You have activated some advanced settings, so it is advisable from time to time to look at H_C Log and FirewallHardening Log (for silently blocked entries).
 

Andy Ful

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Correlate has posted a very nice article about fileless attacks:

This is a summary of Deep Instinct white paper "Making Sence of Fileless malware".
Fileless attack (common definition) is an attack during which no portable executable (PE) file is written to and executed from disk.
There are some recommendations in the above white paper:

"Recommendations and summary
Regardless of an organizations choice of a security solution, there are some steps organizations and users can take to protect themselves from fileless attacks:

  1. Restrict the use of scripts and scripting languages inside the organization, by applying different policies to different areas of the network. Allow scripts to run from read-only network locations or access only specific machines.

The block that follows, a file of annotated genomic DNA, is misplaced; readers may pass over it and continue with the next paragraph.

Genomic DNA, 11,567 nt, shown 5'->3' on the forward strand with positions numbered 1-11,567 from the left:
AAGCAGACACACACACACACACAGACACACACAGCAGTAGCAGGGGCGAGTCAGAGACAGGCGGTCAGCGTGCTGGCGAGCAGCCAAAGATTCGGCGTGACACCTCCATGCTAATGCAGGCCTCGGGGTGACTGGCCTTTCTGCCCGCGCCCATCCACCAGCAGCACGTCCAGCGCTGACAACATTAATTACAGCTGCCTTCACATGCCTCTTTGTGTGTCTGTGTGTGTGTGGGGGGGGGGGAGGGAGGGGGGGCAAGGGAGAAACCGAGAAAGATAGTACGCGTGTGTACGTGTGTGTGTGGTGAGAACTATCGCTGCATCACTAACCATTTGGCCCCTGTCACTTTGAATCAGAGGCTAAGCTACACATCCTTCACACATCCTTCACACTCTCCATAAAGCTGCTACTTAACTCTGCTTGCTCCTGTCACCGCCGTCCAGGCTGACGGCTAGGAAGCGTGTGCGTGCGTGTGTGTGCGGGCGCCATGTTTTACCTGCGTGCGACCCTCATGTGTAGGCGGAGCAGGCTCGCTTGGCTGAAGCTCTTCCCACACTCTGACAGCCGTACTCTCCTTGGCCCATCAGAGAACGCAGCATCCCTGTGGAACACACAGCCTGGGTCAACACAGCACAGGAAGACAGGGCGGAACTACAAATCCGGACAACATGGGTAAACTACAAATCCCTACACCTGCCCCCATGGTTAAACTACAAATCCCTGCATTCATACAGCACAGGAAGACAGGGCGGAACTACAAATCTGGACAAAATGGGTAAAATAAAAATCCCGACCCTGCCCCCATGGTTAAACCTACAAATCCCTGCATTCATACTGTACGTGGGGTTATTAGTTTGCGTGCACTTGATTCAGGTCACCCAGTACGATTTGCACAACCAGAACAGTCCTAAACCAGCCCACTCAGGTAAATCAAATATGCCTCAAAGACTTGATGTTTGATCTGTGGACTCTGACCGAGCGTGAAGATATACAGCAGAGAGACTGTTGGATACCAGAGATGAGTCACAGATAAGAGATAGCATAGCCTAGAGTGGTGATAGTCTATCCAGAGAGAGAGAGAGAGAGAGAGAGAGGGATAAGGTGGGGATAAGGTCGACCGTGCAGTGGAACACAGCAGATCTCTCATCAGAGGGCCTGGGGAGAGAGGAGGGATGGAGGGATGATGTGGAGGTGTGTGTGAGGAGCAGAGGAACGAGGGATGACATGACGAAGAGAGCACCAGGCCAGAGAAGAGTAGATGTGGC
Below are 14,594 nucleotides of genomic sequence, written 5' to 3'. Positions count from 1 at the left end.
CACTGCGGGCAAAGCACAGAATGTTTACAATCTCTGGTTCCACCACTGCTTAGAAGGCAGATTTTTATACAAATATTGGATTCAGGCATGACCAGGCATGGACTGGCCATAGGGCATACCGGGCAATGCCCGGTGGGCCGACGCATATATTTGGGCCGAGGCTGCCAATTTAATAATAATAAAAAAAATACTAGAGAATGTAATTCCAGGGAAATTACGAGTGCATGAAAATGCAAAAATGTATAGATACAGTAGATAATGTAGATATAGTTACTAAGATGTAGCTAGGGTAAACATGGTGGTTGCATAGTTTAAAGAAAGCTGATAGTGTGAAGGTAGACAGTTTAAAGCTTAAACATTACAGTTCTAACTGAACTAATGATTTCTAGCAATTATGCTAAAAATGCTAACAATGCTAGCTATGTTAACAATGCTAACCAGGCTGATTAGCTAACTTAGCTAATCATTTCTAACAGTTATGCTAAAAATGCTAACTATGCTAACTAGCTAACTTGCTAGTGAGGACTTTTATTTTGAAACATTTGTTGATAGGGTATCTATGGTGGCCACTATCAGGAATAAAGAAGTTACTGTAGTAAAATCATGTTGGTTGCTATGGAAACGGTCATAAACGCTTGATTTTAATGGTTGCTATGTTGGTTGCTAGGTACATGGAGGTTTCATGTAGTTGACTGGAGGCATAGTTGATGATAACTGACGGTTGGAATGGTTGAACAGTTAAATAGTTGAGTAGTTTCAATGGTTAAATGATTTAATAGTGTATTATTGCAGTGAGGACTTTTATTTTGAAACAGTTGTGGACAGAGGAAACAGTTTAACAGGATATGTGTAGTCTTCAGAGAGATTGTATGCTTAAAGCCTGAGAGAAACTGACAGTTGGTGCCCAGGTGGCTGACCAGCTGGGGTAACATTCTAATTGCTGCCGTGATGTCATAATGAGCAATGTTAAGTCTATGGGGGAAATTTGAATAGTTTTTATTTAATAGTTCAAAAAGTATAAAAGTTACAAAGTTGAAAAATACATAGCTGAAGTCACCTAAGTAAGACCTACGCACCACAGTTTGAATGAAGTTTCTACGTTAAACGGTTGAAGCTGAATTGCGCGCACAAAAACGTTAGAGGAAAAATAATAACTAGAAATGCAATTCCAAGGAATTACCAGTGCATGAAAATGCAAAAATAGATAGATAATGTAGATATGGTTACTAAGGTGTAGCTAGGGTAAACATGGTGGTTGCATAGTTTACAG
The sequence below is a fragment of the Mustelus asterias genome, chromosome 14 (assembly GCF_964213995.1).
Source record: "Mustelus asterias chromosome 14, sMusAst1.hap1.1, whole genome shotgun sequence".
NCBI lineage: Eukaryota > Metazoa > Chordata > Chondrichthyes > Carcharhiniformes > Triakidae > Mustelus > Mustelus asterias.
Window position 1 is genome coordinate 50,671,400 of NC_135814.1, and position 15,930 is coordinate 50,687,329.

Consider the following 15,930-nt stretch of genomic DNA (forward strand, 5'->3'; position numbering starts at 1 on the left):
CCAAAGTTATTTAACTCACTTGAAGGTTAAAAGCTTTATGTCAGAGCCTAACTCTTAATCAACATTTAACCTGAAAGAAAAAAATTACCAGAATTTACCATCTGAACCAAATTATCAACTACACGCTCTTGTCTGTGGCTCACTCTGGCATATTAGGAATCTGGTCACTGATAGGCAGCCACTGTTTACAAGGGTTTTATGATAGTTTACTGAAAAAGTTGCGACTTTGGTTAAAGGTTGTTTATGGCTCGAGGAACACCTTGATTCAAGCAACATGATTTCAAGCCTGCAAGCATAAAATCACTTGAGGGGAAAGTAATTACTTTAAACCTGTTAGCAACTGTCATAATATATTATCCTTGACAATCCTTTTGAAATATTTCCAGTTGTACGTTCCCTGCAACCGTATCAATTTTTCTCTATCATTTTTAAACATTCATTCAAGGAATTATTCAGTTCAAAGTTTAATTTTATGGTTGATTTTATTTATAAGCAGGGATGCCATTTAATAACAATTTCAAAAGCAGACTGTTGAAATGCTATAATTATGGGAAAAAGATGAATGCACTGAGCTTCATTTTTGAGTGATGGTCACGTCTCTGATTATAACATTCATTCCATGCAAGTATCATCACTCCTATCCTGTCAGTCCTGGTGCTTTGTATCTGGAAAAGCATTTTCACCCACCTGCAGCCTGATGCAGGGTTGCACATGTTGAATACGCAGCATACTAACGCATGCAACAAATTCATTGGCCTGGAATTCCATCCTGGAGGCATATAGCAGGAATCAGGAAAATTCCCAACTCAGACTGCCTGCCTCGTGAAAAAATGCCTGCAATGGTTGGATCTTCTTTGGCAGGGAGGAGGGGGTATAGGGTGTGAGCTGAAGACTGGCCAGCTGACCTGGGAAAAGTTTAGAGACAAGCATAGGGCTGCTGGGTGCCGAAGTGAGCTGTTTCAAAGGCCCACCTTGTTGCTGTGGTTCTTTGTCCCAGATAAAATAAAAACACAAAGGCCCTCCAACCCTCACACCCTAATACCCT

2. Restrict and monitor the use of Interactive PowerShell and WMI within the organization.
  3. Block execution of macros, and digitally sign trusted macros, which can be allowed to run within the organization.
  4. Make sure all your computers and programs are updated regularly and on time. This will prevent the exploitation of known and patched vulnerabilities.
  5. In any case, do not click on unknown or untrusted links, and do not open email attachments which are unknown or untrusted. Infection through social engineering is the most common method of infection.
  6. Deploy an advanced endpoint protection solution which can detect and mitigate fileless attacks. Some advanced endpoint solutions can also enforce all the points mentioned above."
In a few further posts, I will try to address the first three steps to Hard_Configurator settings.